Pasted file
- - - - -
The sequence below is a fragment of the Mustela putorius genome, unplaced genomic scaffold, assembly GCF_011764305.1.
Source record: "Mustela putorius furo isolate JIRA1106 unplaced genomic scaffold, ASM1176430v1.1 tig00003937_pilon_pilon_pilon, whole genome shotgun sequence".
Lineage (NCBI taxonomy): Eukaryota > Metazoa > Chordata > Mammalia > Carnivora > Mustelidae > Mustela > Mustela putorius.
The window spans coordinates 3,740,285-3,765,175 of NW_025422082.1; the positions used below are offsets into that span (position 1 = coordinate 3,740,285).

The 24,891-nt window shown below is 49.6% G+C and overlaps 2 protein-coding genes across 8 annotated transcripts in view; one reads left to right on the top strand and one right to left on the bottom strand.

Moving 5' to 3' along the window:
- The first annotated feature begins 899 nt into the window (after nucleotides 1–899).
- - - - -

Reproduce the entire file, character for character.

The sequence below is a fragment of the Mustela putorius genome, unplaced genomic scaffold, assembly GCF_011764305.1.
Source record: "Mustela putorius furo isolate JIRA1106 unplaced genomic scaffold, ASM1176430v1.1 tig00003937_pilon_pilon_pilon, whole genome shotgun sequence".
Lineage (NCBI taxonomy): Eukaryota > Metazoa > Chordata > Mammalia > Carnivora > Mustelidae > Mustela > Mustela putorius.
The window spans coordinates 3,740,285-3,765,175 of NW_025422082.1; the positions used below are offsets into that span (position 1 = coordinate 3,740,285).

The 24,891-nt window shown below is 49.6% G+C and overlaps 2 protein-coding genes across 8 annotated transcripts in view; one reads left to right on the top strand and one right to left on the bottom strand.

Moving 5' to 3' along the window:
- The first annotated feature begins 899 nt into the window (after nucleotides 1–899).